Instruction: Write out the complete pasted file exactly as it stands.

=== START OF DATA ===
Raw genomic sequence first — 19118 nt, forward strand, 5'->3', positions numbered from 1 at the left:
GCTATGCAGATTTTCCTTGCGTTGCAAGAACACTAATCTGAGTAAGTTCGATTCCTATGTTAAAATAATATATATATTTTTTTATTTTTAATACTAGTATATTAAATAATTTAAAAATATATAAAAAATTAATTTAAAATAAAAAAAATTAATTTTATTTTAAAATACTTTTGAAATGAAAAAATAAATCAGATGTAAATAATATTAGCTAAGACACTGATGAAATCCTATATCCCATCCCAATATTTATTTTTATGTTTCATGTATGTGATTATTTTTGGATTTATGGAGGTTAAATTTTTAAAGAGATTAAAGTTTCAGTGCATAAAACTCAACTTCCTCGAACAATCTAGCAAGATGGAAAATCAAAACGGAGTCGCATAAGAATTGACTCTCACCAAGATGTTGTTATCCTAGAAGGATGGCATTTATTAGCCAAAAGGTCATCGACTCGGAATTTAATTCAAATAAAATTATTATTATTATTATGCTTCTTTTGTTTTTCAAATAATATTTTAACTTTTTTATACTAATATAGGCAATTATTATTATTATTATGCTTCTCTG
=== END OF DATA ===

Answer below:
Raw genomic sequence first — 19118 nt, forward strand, 5'->3', positions numbered from 1 at the left:
GCTATGCAGATTTTCCTTGCGTTGCAAGAACACTAATCTGAGTAAGTTCGATTCCTATGTTAAAATAATATATATATTTTTTTATTTTTAATACTAGTATATTAAATAATTTAAAAATATATAAAAAATTAATTTAAAATAAAAAAAATTAATTTTATTTTAAAATACTTTTGAAATGAAAAAATAAATCAGATGTAAATAATATTAGCTAAGACACTGATGAAATCCTATATCCCATCCCAATATTTATTTTTATGTTTCATGTATGTGATTATTTTTGGATTTATGGAGGTTAAATTTTTAAAGAGATTAAAGTTTCAGTGCATAAAACTCAACTTCCTCGAACAATCTAGCAAGATGGAAAATCAAAACGGAGTCGCATAAGAATTGACTCTCACCAAGATGTTGTTATCCTAGAAGGATGGCATTTATTAGCCAAAAGGTCATCGACTCGGAATTTAATTCAAATAAAATTATTATTATTATTATGCTTCTTTTGTTTTTCAAATAATATTTTAACTTTTTTATACTAATATAGGCAATTATTATTATTATTATGCTTCTCTG